Artists’ gathering breeds new ideas
LAGUNA, Philippines—A group of beatniks gathered around one man in one corner as he passionately plucked and talked about his “kubing” (indigenous bamboo harp). Near them was a small crowd of photography enthusiasts listening intently to the wisdom of American freelance photographer Peter Carney.
Characters from “Ang Pambihirang Sumbrero,” a children’s story, were brought to life by community volunteer Rey Bufi of the group called The Storytelling Project. And who would not heed the powerful message on feminism from the UPLB-based group Magpies through their performance art?
Though the three-day “Wisik” evolved on a weekend and amid unforgiving weather, the area in front of the Student Union building at the University of the Philippines Los Baños (UPLB) in Laguna was a beehive of activities flowing in a synergy of talents and ideas.
Wisik, which stands for “wika” (language), “sining” (arts), “kabundukang” Makiling (Mt. Makiling), is an independently organized arts festival. It was held in 2012 and 2013 as a one-day artists’ market that mainly showcased photographs and paintings on sale.
“As always, (Wisik) provides a space, the venue, where artists could come and hang out and as a collective, think creatively and breed new ideas,” said Precious Leaño, art curator and cultural worker.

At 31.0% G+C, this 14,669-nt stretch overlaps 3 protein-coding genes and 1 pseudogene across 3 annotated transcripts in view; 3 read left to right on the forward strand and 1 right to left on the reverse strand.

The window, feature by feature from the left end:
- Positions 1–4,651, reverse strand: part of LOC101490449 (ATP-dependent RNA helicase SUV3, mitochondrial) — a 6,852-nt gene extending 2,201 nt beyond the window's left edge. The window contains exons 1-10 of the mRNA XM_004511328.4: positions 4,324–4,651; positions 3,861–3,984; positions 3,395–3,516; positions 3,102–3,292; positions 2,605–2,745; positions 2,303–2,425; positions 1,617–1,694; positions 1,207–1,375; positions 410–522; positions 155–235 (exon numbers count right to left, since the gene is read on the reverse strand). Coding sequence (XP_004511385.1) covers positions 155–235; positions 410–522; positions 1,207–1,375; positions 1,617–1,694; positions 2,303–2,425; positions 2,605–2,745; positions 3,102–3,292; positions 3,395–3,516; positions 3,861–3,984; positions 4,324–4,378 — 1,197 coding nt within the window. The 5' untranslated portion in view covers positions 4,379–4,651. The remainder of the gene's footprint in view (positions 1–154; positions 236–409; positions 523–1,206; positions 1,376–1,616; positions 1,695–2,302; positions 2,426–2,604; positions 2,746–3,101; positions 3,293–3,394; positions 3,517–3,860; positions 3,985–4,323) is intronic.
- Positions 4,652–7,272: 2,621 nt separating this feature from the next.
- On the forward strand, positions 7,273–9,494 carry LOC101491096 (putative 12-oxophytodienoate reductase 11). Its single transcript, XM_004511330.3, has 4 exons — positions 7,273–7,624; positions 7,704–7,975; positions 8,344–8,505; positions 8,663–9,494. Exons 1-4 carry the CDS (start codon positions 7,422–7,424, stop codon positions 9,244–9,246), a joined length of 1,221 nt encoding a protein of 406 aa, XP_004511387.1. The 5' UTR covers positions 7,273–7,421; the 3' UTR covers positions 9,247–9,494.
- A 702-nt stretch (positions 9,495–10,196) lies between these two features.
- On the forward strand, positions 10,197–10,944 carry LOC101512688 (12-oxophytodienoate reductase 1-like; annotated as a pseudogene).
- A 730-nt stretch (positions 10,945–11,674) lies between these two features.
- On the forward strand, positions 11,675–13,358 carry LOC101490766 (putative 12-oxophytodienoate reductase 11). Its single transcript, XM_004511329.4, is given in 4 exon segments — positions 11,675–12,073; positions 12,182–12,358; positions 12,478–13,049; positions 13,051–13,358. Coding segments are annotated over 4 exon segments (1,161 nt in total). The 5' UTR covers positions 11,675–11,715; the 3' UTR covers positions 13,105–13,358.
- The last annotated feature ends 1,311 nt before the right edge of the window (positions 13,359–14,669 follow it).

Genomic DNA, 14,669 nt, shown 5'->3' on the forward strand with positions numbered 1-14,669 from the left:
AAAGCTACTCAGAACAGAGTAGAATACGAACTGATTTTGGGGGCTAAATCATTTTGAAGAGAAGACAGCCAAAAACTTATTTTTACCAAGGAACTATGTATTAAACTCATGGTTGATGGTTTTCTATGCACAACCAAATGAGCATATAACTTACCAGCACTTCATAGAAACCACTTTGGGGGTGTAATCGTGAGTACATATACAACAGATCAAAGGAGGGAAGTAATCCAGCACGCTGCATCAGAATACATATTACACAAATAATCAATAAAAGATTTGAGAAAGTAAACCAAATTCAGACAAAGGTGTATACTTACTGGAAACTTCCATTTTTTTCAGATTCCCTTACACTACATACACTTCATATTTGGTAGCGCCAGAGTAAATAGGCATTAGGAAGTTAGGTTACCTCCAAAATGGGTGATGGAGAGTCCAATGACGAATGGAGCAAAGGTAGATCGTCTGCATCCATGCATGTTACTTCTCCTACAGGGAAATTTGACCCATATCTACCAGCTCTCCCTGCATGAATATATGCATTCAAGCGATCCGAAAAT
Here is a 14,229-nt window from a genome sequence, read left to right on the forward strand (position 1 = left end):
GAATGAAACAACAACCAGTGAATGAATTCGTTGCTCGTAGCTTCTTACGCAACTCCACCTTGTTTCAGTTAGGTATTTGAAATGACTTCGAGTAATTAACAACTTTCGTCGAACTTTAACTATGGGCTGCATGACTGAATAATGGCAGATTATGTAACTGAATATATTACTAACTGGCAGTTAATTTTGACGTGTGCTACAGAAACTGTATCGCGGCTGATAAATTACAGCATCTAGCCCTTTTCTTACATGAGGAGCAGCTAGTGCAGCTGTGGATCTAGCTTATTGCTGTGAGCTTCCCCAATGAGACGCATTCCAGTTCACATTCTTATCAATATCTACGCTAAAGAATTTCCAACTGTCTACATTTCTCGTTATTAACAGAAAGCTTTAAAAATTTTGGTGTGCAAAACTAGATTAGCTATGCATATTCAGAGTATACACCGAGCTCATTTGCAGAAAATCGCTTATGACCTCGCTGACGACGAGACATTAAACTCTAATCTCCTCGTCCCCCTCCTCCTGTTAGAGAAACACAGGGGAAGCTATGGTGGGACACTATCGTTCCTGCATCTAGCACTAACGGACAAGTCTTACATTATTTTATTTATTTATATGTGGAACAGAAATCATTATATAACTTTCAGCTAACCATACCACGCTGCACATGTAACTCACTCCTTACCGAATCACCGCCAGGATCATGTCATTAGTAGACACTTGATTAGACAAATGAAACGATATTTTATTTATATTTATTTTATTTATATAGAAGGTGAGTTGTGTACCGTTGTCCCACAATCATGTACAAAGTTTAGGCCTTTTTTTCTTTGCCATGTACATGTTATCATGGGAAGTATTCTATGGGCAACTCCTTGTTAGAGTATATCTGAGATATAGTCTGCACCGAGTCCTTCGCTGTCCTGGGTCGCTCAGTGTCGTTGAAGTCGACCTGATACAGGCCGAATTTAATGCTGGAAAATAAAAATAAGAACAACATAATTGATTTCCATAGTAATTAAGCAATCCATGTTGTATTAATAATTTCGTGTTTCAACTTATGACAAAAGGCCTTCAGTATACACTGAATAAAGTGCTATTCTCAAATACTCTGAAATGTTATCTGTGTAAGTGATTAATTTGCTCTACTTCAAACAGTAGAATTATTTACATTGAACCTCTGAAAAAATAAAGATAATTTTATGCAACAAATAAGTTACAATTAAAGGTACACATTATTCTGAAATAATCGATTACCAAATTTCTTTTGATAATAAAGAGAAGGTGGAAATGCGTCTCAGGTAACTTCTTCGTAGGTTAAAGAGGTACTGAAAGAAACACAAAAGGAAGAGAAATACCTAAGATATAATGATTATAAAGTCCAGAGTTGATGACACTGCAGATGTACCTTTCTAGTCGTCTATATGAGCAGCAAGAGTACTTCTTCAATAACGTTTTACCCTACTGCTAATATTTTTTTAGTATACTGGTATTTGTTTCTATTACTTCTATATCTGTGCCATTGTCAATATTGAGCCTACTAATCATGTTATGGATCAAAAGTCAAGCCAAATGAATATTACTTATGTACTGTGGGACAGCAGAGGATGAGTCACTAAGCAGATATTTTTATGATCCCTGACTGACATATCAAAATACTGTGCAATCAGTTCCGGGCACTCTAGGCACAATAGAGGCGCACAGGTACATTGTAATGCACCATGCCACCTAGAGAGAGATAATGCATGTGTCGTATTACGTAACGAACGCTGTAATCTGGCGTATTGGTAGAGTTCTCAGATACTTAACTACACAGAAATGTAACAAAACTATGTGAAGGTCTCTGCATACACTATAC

Leaño, along with painter Marvin Oloris, put up the event’s third edition on Sept. 12-14, which was different from past stagings.
Poet Marne Kilates talked about “the intersection of poetic text and visual art,” and called it the “arts, wellness and everything festival.”
Works of prose were read and verses were sung at the foot of the majestic Makiling, while laughter yoga and “agnihotra” sessions were held for free as the sun set.
Stalls were set up to sell trinkets, books, arts and crafts, and organic food and products. One booth offered vegetarian meals and asked in return whatever price the person thought his food was worth.
During the community potluck, volunteers brought home-cooked meals for sharing with everyone, even with members of a football team practicing in the field.
Photographer Alex Baluyut, Leaño’s partner, also invited his team of volunteer cooks to the Wisik. Last year, Baluyut mounted the Art Relief Mobile Kitchen, a movement that cooked and prepared hot meals for survivors of Typhoon “Yolanda” in Tacloban City.
“In Wisik, we remember to take that once-a-year pilgrimage to honor the mountain, the visible and the invisible, and art in all its expressions,” Leaño said.
As an activity organized independently from academic institutions, Wisik provides a “training ground for the kind of students that we want to produce,” said Toto de la Cruz, a humanities instructor at UPLB.
De la Cruz said he invited his whole class to the festival but without promising academic points in return. The organizers placed the number of artists, volunteers and participants at 400.
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